The patent wars currently raging between Google, Apple, Samsung, Microsoft and others don’t appear to be ready to abate anytime soon, and Google’s decision to plunk down $12.5 billion for Motorola Mobility and its patent portfolio indicates it may very well escalate.
Intellectual property disputes have been an unfortunate cross-current throughout the entire history of the IT industry, but are essential elements of a competitive and cutting-edge time in our industry. But advancements over the past year by the open-source community -- mainly developers and development teams that create brilliant technology and then share it with the world for free -- indicate there’s another approach that can provide success.
From the OpenStack cloud platform to major advancements in Asterisk, the open-source VoIP platform, the open-source model appears to be hitting a strong stride in every aspect of information technology in 2011.
This week, The Linux Foundation is celebrating the 20th anniversary of Linux – giving many observers the opportunity to consider whether it’s achieved much traction beyond heavy, iron-based server solutions or niche technologies. Pardon the cliche, but those questions miss the forest for the trees.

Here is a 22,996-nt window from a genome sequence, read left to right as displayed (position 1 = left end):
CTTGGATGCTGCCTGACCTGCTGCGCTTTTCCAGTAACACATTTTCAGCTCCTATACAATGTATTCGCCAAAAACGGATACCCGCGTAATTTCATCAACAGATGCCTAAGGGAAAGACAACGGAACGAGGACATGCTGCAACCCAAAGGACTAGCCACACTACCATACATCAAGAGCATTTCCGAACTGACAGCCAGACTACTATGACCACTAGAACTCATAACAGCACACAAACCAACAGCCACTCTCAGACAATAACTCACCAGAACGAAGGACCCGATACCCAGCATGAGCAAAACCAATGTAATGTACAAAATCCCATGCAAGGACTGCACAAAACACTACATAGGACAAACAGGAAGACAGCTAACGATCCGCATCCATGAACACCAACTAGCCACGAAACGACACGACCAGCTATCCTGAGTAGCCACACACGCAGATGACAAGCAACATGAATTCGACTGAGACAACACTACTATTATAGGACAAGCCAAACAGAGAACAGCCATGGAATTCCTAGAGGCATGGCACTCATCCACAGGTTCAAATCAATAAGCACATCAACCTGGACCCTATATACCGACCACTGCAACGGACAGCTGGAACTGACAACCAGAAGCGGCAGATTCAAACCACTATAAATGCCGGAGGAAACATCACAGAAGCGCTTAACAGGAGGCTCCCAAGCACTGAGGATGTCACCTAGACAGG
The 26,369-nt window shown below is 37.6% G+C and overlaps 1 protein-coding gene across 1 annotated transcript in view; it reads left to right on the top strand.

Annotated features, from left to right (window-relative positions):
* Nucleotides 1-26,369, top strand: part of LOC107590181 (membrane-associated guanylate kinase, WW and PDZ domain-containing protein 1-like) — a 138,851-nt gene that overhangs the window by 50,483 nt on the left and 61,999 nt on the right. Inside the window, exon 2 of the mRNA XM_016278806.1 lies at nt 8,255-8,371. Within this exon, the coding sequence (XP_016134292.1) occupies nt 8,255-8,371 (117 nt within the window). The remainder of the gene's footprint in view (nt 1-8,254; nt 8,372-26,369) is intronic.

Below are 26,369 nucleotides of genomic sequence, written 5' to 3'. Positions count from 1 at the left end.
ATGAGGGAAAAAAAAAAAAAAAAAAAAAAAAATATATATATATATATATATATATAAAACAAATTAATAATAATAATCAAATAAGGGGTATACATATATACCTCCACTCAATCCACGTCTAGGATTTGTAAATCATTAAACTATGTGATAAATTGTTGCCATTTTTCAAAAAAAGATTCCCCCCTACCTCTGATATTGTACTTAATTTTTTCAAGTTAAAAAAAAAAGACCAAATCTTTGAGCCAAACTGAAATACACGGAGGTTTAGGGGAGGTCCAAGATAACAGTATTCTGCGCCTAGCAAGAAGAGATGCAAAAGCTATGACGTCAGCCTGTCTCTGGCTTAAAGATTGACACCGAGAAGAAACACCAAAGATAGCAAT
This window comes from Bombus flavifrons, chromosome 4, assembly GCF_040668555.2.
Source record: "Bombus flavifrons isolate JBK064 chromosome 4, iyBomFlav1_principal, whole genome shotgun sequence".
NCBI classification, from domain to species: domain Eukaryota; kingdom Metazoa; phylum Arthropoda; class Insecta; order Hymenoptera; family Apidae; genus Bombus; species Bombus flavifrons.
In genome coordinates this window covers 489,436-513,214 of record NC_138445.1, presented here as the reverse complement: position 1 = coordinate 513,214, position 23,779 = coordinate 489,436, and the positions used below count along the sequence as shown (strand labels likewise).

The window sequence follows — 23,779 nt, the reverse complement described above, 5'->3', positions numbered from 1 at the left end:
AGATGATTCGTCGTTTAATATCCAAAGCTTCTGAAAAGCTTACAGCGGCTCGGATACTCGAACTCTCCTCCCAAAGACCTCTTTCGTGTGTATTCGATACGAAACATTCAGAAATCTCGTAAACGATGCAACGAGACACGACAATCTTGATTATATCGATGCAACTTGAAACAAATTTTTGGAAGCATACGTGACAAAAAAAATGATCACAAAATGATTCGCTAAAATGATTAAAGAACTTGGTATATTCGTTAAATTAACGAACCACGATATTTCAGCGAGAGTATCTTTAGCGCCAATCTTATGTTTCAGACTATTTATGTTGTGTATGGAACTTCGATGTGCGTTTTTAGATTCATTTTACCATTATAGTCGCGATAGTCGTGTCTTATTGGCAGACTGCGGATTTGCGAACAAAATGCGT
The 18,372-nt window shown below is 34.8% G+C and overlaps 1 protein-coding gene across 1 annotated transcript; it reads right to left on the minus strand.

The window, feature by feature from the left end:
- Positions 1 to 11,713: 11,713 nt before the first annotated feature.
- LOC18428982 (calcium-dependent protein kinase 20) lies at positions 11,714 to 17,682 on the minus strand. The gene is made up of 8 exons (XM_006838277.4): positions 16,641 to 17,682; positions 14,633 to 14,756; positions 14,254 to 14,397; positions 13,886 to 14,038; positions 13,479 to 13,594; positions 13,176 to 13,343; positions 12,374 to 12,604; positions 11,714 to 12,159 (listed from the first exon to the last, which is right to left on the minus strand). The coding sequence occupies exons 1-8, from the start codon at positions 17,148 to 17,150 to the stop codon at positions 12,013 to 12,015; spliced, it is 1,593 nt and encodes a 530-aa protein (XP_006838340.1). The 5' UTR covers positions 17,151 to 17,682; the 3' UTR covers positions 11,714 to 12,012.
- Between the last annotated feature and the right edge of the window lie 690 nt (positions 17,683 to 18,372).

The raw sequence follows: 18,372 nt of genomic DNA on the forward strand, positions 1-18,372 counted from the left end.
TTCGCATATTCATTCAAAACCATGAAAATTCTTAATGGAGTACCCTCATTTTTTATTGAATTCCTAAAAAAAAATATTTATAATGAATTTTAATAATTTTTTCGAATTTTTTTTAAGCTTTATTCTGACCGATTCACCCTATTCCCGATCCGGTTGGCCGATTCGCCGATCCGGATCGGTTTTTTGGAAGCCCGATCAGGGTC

Linux revolutionized the concept of sharing and collaborating on technology through the open-source model, a model that not only holds up 20 years later but is accelerating. With Google open-sourcing Android, NASA and RackSpace open-sourcing OpenStack, Oracle continuing to open-source MySQL, the list goes on and on with critical contributions of "community" to all aspects of consumer and enterprise technology.
And to those who continue to question whether open source can lead to a business model of any success, the answer is simple: look on your map to Armonk, N.Y., and IBM headquarters. While the company has the largest patent library in the universe, it has also spent more than 10 years as primary contributor to open-source communities. It has also been one of the most consistent businesses in the world in terms of revenue and profit growth during that time -- a time when it has completely transformed its business from leading with iron to leading with software and solutions. And it has largely avoided the messy patent-dispute headlines of many of its IT industry brethren.
Which brings us back to 2011.
The tectonic shifts in technology now – with mobility, cloud computing, data management and more – are all enabled to critical degrees by the work and contributions of open-source communities. While companies like Apple and Microsoft make money hand-over-fist with proprietary technology, they are constantly racing to stay ahead of free, open-source software -- whether Ubuntu, Android, OpenSuse or MySQL.
It almost takes away the sting for us who have been steeped in technology for so long to consider, for a moment, that Linux has been around as long as it has.